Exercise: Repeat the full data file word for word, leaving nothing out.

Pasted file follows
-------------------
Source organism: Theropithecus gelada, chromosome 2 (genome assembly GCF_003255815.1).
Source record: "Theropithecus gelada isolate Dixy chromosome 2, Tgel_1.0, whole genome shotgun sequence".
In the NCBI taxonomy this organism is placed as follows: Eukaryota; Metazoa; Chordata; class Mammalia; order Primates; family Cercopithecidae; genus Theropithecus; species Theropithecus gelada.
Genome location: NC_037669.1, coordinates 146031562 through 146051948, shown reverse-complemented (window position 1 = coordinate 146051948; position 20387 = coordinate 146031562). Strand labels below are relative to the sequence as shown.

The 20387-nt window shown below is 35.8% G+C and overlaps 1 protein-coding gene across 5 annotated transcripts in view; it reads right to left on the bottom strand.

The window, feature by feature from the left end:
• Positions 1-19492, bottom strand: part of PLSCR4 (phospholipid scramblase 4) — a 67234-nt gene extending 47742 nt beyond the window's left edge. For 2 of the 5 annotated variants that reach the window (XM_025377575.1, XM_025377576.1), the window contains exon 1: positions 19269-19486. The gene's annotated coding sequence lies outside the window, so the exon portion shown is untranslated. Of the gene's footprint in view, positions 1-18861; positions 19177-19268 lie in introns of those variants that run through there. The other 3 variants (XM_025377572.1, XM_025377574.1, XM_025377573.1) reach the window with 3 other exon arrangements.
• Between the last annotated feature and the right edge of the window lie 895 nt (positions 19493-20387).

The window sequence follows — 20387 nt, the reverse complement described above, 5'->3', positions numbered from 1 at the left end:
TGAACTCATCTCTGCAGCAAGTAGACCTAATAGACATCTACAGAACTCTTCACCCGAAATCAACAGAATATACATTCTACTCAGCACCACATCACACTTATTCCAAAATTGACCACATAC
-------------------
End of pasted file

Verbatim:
Source organism: Theropithecus gelada, chromosome 2 (genome assembly GCF_003255815.1).
Source record: "Theropithecus gelada isolate Dixy chromosome 2, Tgel_1.0, whole genome shotgun sequence".
In the NCBI taxonomy this organism is placed as follows: Eukaryota; Metazoa; Chordata; class Mammalia; order Primates; family Cercopithecidae; genus Theropithecus; species Theropithecus gelada.
Genome location: NC_037669.1, coordinates 146031562 through 146051948, shown reverse-complemented (window position 1 = coordinate 146051948; position 20387 = coordinate 146031562). Strand labels below are relative to the sequence as shown.

The 20387-nt window shown below is 35.8% G+C and overlaps 1 protein-coding gene across 5 annotated transcripts in view; it reads right to left on the bottom strand.

The window, feature by feature from the left end:
• Positions 1-19492, bottom strand: part of PLSCR4 (phospholipid scramblase 4) — a 67234-nt gene extending 47742 nt beyond the window's left edge. For 2 of the 5 annotated variants that reach the window (XM_025377575.1, XM_025377576.1), the window contains exon 1: positions 19269-19486. The gene's annotated coding sequence lies outside the window, so the exon portion shown is untranslated. Of the gene's footprint in view, positions 1-18861; positions 19177-19268 lie in introns of those variants that run through there. The other 3 variants (XM_025377572.1, XM_025377574.1, XM_025377573.1) reach the window with 3 other exon arrangements.
• Between the last annotated feature and the right edge of the window lie 895 nt (positions 19493-20387).

The window sequence follows — 20387 nt, the reverse complement described above, 5'->3', positions numbered from 1 at the left end:
TGAACTCATCTCTGCAGCAAGTAGACCTAATAGACATCTACAGAACTCTTCACCCGAAATCAACAGAATATACATTCTACTCAGCACCACATCACACTTATTCCAAAATTGACCACATAC